Indirect citations are more recommended than the direct ones. Direct quotations fewer than 40 words should be incorporated into the text of the paragraph with quotation marks. If the quotation comprises 40 or more words, display it in a freestanding block of typewritten lines and omit quotation marks. Start the quotation on a new line, indented 1/2 inch from the left margin, without quotation marks, and include the name, year, and pages in brackets (name, year: pages).

Citations of two or more works by different authors are alphabetically written within the same parentheses in the same order in which they appear in the reference list. Separate the citations with semicolons (;), for example (Sahlberg, 2012; Schunk, 2012; Retnowati, Fathoni, & Chen, 2018). For translated sources, write the original author names, years of translated and original books: some examples can be found in the bibliography by (Schunk, 2012a) and the translated book of Schunk (2012b).



A conclusion is not merely a re-statement of the data or findings, but a synthesis of key points and, as mentioned in the “Introduction” which eventually produces the "Results and Discussion" chapter so that there is compatibility. In addition, the prospects for developing research results and the prospects for future research applications (based on results and discussion) can also be added.



This section displays authors appreciation to sponsors, fund donors, resource persons, or parties who have an important role in conducting research.




References are sorted alphabetically. All references referred to in the article must be written in this section and everything written in the reference list must be referred to in the article. Here are some reference examples:


(Type: books in which the authors are the same with the publisher)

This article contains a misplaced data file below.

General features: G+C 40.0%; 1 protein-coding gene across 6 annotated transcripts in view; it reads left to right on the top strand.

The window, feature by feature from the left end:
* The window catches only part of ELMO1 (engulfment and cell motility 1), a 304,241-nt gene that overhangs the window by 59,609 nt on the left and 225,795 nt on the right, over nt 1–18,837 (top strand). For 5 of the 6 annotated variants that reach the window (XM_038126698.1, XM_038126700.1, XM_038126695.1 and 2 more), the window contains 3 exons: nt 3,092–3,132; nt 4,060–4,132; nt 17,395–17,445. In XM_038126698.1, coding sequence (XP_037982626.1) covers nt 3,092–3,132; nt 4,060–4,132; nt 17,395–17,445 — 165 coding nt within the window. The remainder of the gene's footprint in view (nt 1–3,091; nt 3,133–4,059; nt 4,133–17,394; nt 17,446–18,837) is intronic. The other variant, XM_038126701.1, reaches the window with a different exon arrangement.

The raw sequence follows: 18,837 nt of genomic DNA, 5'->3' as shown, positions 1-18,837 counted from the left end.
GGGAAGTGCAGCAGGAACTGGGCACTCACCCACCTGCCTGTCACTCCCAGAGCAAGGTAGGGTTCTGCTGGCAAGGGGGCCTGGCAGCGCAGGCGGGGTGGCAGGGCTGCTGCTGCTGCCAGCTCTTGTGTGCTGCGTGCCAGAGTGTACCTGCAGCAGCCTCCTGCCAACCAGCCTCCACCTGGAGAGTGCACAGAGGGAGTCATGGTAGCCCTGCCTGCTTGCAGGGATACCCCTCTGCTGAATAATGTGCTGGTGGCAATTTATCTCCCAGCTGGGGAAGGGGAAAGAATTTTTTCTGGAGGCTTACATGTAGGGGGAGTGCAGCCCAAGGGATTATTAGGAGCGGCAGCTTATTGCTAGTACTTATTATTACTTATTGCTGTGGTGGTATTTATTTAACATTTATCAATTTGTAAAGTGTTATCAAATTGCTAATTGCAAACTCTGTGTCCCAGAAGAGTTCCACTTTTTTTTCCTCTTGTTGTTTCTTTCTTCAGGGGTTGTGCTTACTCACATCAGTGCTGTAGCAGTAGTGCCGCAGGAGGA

American Psychological Association. (2010). Publication manual of the American Psychological Association (6 ed.). Washington, DC: Author.


(Type: e-book)

Bransford, J. D., Brown, A. L., & Cocking, R. R. (2005). How people learn: Brain, mind, experience and school.   from


(Type: edited book with more than two or more editors)

Tobias, S., & Duffy, T. M. (Eds.). (2009). Constructivist instruction: Success or failure? New York, NY: Routledge.


 (Type: book section)

Sahlberg, P. (2012). The most wanted: Teachers and teacher education in Finland. In L. Darling-Hammond & A. Lieberman (Eds.), Teacher education around the world: changing policies and practices. London: Routledge.


(Type: books written by one author)

Schunk, D. H. (2012a). Learning theories an educational perspective. Boston, MA: Pearson Education, Inc.


(Type: Translated books)

Schunk, D. H. (2012b). Learning theories an educational perspective (E. Hamdiah & R. Fajar, Trans.). Yogyakarta: Pustaka Pelajar. (Original work published 2012).


(Type: books written by two authors)

Tabachnick, B. G., & Fidell, L. S. (2007). Using multivariate statistics (Fifth ed.). Needham Heights, MA: Allyn & Bacon.


(Type: online journal articles)

Nurgiyantoro, B. & Efendi, A. (2017).  Re-Actualization of Puppet Characters in Modern Indonesian Fictions of The 21st Century. 3L: The Southeast Asian Journal of English Language Studies. 23 (2), 141-153, from


(Type: articles writtten by three authors)

Retnowati, E., Fathoni, Y., & Chen, O. (2018). Mathematics Problem Solving Skill Acquisition: Learning by Problem Posing or by Problem Solving? Cakrawala Pendidikan, 37(1), 1-10, from doi:


(Type: articles writtten by more than three authors)

Janssen, J., Kirschner, F., Erkens, G., Kirschner, P. A., & Paas, F. (2010). Making the black box of collaborative learning transparent: Combining process-oriented and cognitive load approaches. Educational Psychology Review, 22(2), 139-154. doi: 10.1007/s10648-010-9131-x.


(Type: proceedings)

Retnowati, E. (2012, 24-27 November). Learning mathematics collaboratively or individually. Paper presented at the The 2nd International Conference of STEM in Education, Beijing Normal University, China. Retrieved from


(Type: guideline/ government or organization report)

NCTM. (2000). Principles and standards for school mathematics. Reston, VA: Author.


(Type: legal document)

Permendiknas 2009 No. 22, Kompetensi Dasar Pendidikan Pancasila dan Kewarganegaraan Sekolah Dasar Kelas I-VI.



(when applies)